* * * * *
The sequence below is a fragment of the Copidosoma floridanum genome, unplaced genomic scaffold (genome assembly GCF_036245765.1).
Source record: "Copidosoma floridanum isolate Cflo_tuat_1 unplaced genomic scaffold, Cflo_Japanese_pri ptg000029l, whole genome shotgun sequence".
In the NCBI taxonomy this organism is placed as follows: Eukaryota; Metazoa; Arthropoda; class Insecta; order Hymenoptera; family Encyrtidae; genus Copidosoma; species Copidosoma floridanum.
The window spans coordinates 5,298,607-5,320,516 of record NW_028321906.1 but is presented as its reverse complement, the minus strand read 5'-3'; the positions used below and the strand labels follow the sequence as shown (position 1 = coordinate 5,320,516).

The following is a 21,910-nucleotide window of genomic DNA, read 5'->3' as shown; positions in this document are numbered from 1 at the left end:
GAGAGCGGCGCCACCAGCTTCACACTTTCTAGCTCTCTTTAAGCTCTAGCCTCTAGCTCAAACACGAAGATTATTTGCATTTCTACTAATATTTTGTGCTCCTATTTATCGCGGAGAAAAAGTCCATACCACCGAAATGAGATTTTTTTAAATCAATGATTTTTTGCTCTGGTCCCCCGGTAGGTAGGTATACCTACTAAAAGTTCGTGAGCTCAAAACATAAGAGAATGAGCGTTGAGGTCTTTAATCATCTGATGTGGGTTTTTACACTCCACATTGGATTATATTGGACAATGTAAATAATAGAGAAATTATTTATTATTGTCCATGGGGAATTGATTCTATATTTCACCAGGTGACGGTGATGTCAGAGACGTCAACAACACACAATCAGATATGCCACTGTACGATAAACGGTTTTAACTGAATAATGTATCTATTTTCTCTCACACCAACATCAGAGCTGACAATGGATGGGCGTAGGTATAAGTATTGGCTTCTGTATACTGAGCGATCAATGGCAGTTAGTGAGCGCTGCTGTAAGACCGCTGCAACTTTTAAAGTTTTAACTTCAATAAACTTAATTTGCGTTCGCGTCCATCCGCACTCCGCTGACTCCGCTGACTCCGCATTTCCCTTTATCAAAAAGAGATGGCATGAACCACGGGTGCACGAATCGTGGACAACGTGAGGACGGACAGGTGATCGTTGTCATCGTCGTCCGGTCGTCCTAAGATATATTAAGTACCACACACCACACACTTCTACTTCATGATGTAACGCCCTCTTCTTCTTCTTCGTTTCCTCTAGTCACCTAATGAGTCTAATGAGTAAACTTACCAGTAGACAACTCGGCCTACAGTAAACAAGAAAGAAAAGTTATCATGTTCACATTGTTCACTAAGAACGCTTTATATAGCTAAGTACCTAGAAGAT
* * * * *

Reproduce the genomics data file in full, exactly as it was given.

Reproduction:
The sequence below is a fragment of the Copidosoma floridanum genome, unplaced genomic scaffold (genome assembly GCF_036245765.1).
Source record: "Copidosoma floridanum isolate Cflo_tuat_1 unplaced genomic scaffold, Cflo_Japanese_pri ptg000029l, whole genome shotgun sequence".
In the NCBI taxonomy this organism is placed as follows: Eukaryota; Metazoa; Arthropoda; class Insecta; order Hymenoptera; family Encyrtidae; genus Copidosoma; species Copidosoma floridanum.
The window spans coordinates 5,298,607-5,320,516 of record NW_028321906.1 but is presented as its reverse complement, the minus strand read 5'-3'; the positions used below and the strand labels follow the sequence as shown (position 1 = coordinate 5,320,516).

The following is a 21,910-nucleotide window of genomic DNA, read 5'->3' as shown; positions in this document are numbered from 1 at the left end:
GAGAGCGGCGCCACCAGCTTCACACTTTCTAGCTCTCTTTAAGCTCTAGCCTCTAGCTCAAACACGAAGATTATTTGCATTTCTACTAATATTTTGTGCTCCTATTTATCGCGGAGAAAAAGTCCATACCACCGAAATGAGATTTTTTTAAATCAATGATTTTTTGCTCTGGTCCCCCGGTAGGTAGGTATACCTACTAAAAGTTCGTGAGCTCAAAACATAAGAGAATGAGCGTTGAGGTCTTTAATCATCTGATGTGGGTTTTTACACTCCACATTGGATTATATTGGACAATGTAAATAATAGAGAAATTATTTATTATTGTCCATGGGGAATTGATTCTATATTTCACCAGGTGACGGTGATGTCAGAGACGTCAACAACACACAATCAGATATGCCACTGTACGATAAACGGTTTTAACTGAATAATGTATCTATTTTCTCTCACACCAACATCAGAGCTGACAATGGATGGGCGTAGGTATAAGTATTGGCTTCTGTATACTGAGCGATCAATGGCAGTTAGTGAGCGCTGCTGTAAGACCGCTGCAACTTTTAAAGTTTTAACTTCAATAAACTTAATTTGCGTTCGCGTCCATCCGCACTCCGCTGACTCCGCTGACTCCGCATTTCCCTTTATCAAAAAGAGATGGCATGAACCACGGGTGCACGAATCGTGGACAACGTGAGGACGGACAGGTGATCGTTGTCATCGTCGTCCGGTCGTCCTAAGATATATTAAGTACCACACACCACACACTTCTACTTCATGATGTAACGCCCTCTTCTTCTTCTTCGTTTCCTCTAGTCACCTAATGAGTCTAATGAGTAAACTTACCAGTAGACAACTCGGCCTACAGTAAACAAGAAAGAAAAGTTATCATGTTCACATTGTTCACTAAGAACGCTTTATATAGCTAAGTACCTAGAAGAT